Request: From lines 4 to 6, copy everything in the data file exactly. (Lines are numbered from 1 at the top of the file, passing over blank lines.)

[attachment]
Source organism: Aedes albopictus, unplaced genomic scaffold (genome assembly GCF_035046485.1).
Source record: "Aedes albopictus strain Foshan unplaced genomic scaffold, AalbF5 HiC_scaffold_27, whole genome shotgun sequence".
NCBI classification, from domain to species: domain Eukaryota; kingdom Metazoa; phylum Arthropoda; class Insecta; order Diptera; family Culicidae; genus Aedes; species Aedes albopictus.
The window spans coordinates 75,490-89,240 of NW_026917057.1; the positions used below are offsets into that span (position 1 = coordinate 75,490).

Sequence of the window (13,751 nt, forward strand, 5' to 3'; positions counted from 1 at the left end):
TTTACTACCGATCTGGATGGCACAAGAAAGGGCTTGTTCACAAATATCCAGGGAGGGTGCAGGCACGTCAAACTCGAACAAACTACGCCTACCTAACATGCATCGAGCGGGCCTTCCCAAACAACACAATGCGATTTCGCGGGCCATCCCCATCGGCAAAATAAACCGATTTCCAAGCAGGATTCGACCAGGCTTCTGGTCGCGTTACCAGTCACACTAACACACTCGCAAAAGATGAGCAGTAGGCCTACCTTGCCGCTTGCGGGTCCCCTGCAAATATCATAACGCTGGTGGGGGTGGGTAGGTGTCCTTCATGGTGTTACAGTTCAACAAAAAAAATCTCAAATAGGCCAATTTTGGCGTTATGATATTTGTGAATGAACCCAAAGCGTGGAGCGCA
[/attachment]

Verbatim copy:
The window spans coordinates 75,490-89,240 of NW_026917057.1; the positions used below are offsets into that span (position 1 = coordinate 75,490).

Sequence of the window (13,751 nt, forward strand, 5' to 3'; positions counted from 1 at the left end):
TTTACTACCGATCTGGATGGCACAAGAAAGGGCTTGTTCACAAATATCCAGGGAGGGTGCAGGCACGTCAAACTCGAACAAACTACGCCTACCTAACATGCATCGAGCGGGCCTTCCCAAACAACACAATGCGATTTCGCGGGCCATCCCCATCGGCAAAATAAACCGATTTCCAAGCAGGATTCGACCAGGCTTCTGGTCGCGTTACCAGTCACACTAACACACTCGCAAAAGATGAGCAGTAGGCCTACCTTGCCGCTTGCGGGTCCCCTGCAAATATCATAACGCTGGTGGGGGTGGGTAGGTGTCCTTCATGGTGTTACAGTTCAACAAAAAAAATCTCAAATAGGCCAATTTTGGCGTTATGATATTTGTGAATGAACCCAAAGCGTGGAGCGCA